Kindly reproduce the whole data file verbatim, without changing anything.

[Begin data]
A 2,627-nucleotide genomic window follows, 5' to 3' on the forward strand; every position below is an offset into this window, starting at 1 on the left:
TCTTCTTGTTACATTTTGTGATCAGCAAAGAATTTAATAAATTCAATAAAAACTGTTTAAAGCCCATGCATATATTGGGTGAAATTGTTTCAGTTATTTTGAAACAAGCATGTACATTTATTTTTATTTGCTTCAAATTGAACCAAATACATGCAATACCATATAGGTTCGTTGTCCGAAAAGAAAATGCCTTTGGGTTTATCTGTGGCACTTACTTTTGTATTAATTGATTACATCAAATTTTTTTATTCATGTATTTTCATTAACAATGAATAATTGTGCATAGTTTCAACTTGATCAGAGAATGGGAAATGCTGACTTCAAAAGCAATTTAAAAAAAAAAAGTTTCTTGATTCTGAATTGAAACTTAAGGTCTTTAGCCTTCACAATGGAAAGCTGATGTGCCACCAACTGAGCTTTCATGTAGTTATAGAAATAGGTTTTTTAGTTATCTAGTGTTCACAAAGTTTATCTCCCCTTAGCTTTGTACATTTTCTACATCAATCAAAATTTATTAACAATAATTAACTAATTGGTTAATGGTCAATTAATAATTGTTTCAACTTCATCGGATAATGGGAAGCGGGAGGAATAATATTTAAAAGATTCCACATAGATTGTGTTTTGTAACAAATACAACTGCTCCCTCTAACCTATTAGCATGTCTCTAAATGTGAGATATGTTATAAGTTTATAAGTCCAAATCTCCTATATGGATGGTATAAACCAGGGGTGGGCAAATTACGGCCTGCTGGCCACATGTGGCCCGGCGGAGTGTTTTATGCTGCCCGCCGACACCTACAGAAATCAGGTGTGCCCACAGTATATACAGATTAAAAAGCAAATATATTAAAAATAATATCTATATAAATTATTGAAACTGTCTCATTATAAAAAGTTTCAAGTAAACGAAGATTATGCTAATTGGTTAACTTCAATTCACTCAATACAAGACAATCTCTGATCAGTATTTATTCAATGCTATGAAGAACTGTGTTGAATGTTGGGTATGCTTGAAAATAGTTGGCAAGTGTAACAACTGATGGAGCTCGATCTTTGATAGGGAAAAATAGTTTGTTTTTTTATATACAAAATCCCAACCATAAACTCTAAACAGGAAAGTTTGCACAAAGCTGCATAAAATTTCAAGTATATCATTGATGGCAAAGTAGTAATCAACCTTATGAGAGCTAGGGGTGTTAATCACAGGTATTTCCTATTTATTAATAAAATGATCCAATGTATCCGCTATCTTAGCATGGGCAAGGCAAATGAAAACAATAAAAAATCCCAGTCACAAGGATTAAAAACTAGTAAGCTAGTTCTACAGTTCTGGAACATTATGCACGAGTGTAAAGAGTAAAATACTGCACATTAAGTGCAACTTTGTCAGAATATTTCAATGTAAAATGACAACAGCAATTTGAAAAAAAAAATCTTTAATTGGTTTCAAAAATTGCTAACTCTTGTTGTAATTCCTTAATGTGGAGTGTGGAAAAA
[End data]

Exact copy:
A 2,627-nucleotide genomic window follows, 5' to 3' on the forward strand; every position below is an offset into this window, starting at 1 on the left:
TCTTCTTGTTACATTTTGTGATCAGCAAAGAATTTAATAAATTCAATAAAAACTGTTTAAAGCCCATGCATATATTGGGTGAAATTGTTTCAGTTATTTTGAAACAAGCATGTACATTTATTTTTATTTGCTTCAAATTGAACCAAATACATGCAATACCATATAGGTTCGTTGTCCGAAAAGAAAATGCCTTTGGGTTTATCTGTGGCACTTACTTTTGTATTAATTGATTACATCAAATTTTTTTATTCATGTATTTTCATTAACAATGAATAATTGTGCATAGTTTCAACTTGATCAGAGAATGGGAAATGCTGACTTCAAAAGCAATTTAAAAAAAAAAAGTTTCTTGATTCTGAATTGAAACTTAAGGTCTTTAGCCTTCACAATGGAAAGCTGATGTGCCACCAACTGAGCTTTCATGTAGTTATAGAAATAGGTTTTTTAGTTATCTAGTGTTCACAAAGTTTATCTCCCCTTAGCTTTGTACATTTTCTACATCAATCAAAATTTATTAACAATAATTAACTAATTGGTTAATGGTCAATTAATAATTGTTTCAACTTCATCGGATAATGGGAAGCGGGAGGAATAATATTTAAAAGATTCCACATAGATTGTGTTTTGTAACAAATACAACTGCTCCCTCTAACCTATTAGCATGTCTCTAAATGTGAGATATGTTATAAGTTTATAAGTCCAAATCTCCTATATGGATGGTATAAACCAGGGGTGGGCAAATTACGGCCTGCTGGCCACATGTGGCCCGGCGGAGTGTTTTATGCTGCCCGCCGACACCTACAGAAATCAGGTGTGCCCACAGTATATACAGATTAAAAAGCAAATATATTAAAAATAATATCTATATAAATTATTGAAACTGTCTCATTATAAAAAGTTTCAAGTAAACGAAGATTATGCTAATTGGTTAACTTCAATTCACTCAATACAAGACAATCTCTGATCAGTATTTATTCAATGCTATGAAGAACTGTGTTGAATGTTGGGTATGCTTGAAAATAGTTGGCAAGTGTAACAACTGATGGAGCTCGATCTTTGATAGGGAAAAATAGTTTGTTTTTTTATATACAAAATCCCAACCATAAACTCTAAACAGGAAAGTTTGCACAAAGCTGCATAAAATTTCAAGTATATCATTGATGGCAAAGTAGTAATCAACCTTATGAGAGCTAGGGGTGTTAATCACAGGTATTTCCTATTTATTAATAAAATGATCCAATGTATCCGCTATCTTAGCATGGGCAAGGCAAATGAAAACAATAAAAAATCCCAGTCACAAGGATTAAAAACTAGTAAGCTAGTTCTACAGTTCTGGAACATTATGCACGAGTGTAAAGAGTAAAATACTGCACATTAAGTGCAACTTTGTCAGAATATTTCAATGTAAAATGACAACAGCAATTTGAAAAAAAAAATCTTTAATTGGTTTCAAAAATTGCTAACTCTTGTTGTAATTCCTTAATGTGGAGTGTGGAAAAA